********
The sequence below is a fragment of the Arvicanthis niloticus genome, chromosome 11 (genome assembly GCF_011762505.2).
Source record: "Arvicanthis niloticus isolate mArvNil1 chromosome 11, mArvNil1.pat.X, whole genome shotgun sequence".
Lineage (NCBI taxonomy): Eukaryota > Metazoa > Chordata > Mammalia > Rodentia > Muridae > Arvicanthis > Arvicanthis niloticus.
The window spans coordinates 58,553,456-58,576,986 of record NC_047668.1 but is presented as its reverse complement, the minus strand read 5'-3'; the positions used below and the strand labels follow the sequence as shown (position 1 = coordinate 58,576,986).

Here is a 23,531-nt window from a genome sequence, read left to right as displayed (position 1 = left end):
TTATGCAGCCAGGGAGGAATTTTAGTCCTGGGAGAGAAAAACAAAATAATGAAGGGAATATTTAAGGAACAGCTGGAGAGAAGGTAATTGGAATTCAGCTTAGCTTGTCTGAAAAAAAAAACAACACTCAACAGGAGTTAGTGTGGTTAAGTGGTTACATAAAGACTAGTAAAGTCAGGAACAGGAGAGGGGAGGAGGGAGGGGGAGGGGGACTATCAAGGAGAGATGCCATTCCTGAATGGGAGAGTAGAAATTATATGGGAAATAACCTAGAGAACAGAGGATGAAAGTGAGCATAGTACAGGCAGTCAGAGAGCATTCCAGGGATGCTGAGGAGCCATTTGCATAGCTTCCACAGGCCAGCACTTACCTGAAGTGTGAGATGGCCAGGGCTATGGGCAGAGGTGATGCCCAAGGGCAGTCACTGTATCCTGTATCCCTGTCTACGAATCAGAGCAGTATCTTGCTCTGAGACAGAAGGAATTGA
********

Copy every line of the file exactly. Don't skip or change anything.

The sequence below is a fragment of the Arvicanthis niloticus genome, chromosome 11 (genome assembly GCF_011762505.2).
Source record: "Arvicanthis niloticus isolate mArvNil1 chromosome 11, mArvNil1.pat.X, whole genome shotgun sequence".
Lineage (NCBI taxonomy): Eukaryota > Metazoa > Chordata > Mammalia > Rodentia > Muridae > Arvicanthis > Arvicanthis niloticus.
The window spans coordinates 58,553,456-58,576,986 of record NC_047668.1 but is presented as its reverse complement, the minus strand read 5'-3'; the positions used below and the strand labels follow the sequence as shown (position 1 = coordinate 58,576,986).

Here is a 23,531-nt window from a genome sequence, read left to right as displayed (position 1 = left end):
TTATGCAGCCAGGGAGGAATTTTAGTCCTGGGAGAGAAAAACAAAATAATGAAGGGAATATTTAAGGAACAGCTGGAGAGAAGGTAATTGGAATTCAGCTTAGCTTGTCTGAAAAAAAAAACAACACTCAACAGGAGTTAGTGTGGTTAAGTGGTTACATAAAGACTAGTAAAGTCAGGAACAGGAGAGGGGAGGAGGGAGGGGGAGGGGGACTATCAAGGAGAGATGCCATTCCTGAATGGGAGAGTAGAAATTATATGGGAAATAACCTAGAGAACAGAGGATGAAAGTGAGCATAGTACAGGCAGTCAGAGAGCATTCCAGGGATGCTGAGGAGCCATTTGCATAGCTTCCACAGGCCAGCACTTACCTGAAGTGTGAGATGGCCAGGGCTATGGGCAGAGGTGATGCCCAAGGGCAGTCACTGTATCCTGTATCCCTGTCTACGAATCAGAGCAGTATCTTGCTCTGAGACAGAAGGAATTGA